A brace? Nothing to fear!

Unfortunately, scoliosis has to be treated in adolescence, which is already a very tricky and delicate phase in which youngsters often feel torn between wanting to be independent and wanting to fit in and belong.
We have all been through it and know how difficult this period of growing up can be. It’s not easy being the parent of an adolescent either. Sometimes we struggle to understand our children’s problems as they seem so far removed from our own. We might also struggle because we would like to be able to solve all their problems for them. This particular challenge, though, is one they need to overcome by themselves. What we, as adults, can do is be supportive, helping them to think things through and analyse situations, being careful never to minimise their problems or difficulties. 
For adolescents, it is very important to feel part of a group, and so anything that makes them feel “different” is scary. Years ago, youngsters worried about wearing braces on their teeth for this very reason, whereas nowadays so many have orthodontic treatment that no one bats an eye.   

Friendships are also important for teenagers, who will open up to one another, sharing their problems, feelings, insecurities and worries. True friends are the ones who support their brace-wearing peer (helping them to accept the device as a part of their daily life), and certainly not those who mock or tease another person for a health problem.

Also, as we all know, whenever we have what we consider to be a defect or flaw, we tend to see it as a far bigger problem than it really is. If, for example, we have a pimple on our face, however tiny, we become convinced that it’s the only thing everyone else notices about us!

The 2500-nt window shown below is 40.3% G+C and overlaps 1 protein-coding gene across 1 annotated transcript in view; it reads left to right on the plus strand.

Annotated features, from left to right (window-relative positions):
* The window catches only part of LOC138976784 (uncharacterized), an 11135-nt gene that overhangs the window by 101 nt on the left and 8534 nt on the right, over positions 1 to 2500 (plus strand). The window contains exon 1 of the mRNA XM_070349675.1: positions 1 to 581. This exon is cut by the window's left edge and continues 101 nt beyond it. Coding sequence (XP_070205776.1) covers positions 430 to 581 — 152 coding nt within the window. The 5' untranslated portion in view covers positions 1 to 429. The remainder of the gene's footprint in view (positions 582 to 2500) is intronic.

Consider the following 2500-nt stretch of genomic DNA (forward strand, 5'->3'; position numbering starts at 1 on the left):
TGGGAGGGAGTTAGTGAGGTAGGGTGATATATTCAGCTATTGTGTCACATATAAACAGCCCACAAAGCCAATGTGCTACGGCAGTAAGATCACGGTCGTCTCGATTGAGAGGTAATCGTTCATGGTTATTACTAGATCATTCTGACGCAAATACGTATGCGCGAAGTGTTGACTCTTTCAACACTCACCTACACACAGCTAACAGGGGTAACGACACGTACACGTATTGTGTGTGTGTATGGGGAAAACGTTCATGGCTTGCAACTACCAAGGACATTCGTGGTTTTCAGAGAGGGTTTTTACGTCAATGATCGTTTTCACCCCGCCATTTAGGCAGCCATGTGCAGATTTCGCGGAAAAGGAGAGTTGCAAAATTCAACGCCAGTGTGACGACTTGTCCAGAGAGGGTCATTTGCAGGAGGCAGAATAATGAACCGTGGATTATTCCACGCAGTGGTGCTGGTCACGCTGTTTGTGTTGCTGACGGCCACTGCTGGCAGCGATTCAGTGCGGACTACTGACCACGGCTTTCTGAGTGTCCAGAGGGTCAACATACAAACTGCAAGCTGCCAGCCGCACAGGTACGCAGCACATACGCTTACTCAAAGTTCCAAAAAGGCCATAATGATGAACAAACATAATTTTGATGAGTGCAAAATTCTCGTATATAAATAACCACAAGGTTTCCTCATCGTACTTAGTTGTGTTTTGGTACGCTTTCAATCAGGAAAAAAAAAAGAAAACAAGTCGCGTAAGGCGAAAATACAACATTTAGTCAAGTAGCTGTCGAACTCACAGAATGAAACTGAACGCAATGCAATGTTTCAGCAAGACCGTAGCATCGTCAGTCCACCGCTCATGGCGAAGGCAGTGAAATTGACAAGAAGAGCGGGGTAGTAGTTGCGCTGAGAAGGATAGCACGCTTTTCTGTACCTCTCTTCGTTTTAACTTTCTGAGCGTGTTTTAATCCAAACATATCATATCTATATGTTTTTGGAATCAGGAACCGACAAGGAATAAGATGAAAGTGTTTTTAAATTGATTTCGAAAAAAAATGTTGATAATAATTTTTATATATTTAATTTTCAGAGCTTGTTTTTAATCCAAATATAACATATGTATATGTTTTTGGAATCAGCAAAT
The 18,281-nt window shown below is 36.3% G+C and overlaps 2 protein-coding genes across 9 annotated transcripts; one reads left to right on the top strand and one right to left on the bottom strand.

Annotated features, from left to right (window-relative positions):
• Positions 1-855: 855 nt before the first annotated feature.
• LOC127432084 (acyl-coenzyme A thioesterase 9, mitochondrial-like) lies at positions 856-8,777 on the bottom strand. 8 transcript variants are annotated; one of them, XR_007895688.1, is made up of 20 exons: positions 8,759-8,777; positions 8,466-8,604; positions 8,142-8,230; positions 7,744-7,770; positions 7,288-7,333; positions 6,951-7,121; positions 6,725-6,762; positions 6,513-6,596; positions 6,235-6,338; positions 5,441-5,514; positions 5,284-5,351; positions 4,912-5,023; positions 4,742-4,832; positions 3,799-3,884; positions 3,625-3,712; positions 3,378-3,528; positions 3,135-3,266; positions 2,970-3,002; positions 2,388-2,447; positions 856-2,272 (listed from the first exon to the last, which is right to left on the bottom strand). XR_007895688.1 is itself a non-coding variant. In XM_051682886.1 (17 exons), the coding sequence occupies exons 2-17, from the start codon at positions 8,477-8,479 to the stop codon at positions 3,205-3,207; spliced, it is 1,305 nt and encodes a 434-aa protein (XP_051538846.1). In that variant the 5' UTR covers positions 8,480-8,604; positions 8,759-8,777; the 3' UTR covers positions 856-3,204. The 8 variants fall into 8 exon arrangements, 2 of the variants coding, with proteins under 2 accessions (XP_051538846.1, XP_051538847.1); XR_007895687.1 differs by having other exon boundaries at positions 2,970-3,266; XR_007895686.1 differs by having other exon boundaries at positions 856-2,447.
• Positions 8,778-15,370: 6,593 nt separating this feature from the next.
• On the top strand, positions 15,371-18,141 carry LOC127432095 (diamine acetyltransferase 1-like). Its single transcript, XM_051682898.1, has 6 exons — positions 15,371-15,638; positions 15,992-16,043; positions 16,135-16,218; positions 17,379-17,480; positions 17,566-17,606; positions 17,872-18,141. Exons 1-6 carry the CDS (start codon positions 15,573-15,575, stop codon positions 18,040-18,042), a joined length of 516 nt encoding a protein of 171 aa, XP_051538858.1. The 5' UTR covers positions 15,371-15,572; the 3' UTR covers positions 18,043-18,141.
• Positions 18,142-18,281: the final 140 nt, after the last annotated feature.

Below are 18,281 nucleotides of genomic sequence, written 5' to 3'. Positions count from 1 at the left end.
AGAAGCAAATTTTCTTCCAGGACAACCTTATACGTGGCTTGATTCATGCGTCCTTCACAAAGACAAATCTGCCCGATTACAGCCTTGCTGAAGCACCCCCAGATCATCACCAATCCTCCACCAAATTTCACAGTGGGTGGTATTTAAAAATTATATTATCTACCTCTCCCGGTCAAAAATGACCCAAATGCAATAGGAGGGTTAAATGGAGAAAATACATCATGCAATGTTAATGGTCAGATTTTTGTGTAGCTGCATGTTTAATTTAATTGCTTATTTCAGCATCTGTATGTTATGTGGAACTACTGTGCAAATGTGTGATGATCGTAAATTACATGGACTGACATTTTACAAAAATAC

In the same way, for some patients, a brace peeping out from under a t-shirt is an absolute disaster!
Compared with the braces of the past, today’s ones are made to be almost invisible under a vest or shirt. This is partly thanks to the orthopaedic technician’s skill and expertise and the specialist doctor who chooses the model. 

Over the years, we have seen that our patients can do seemingly impossible things with their brace on. Just take a look at the photos and videos published on our website, www.concorsetto.it, where you can find patients offering tips on how to conceal a brace under clothes, and others who do dance shows, go to the mountains or seaside, or do sport in their brace (even athletics, skiing and gymnastics).
Seeing other brace-wearing youngsters who have accepted the need to treat their condition and managed to deal with the situation in a positive way helps to normalise the whole experience!  Indeed, the key, basically, is to try and focus not on the inconvenience of a brace, but rather on the fact that spinal disorders have to be treated in order to prevent problems from arising in adulthood. It’s far better to pour your energies into fighting your scoliosis, rather than your brace. While you can’t change your brace, you can change your perception of it and how you approach it! In some cases, a patient might find it useful to talk to an expert, such as a psychologist, in order to overcome any difficulties in accepting the treatment.

Recently, one young patient even sent us a photo showing the rock band Måneskin wearing corsets, which are not so different, in the end, from braces! Who knows, this could be the start of a new trend!
The last thing to remember is to take things step by step. Start by telling just a few close friends that you have started wearing a brace. That way, later on, with their help perhaps, you should find it easier to talk about it with others. Also, give yourself time to get used to it, as it is a whole new thing for you. In this way, slowly but surely, you will soon find you are getting on OK with your initially unwelcome new “friend”!

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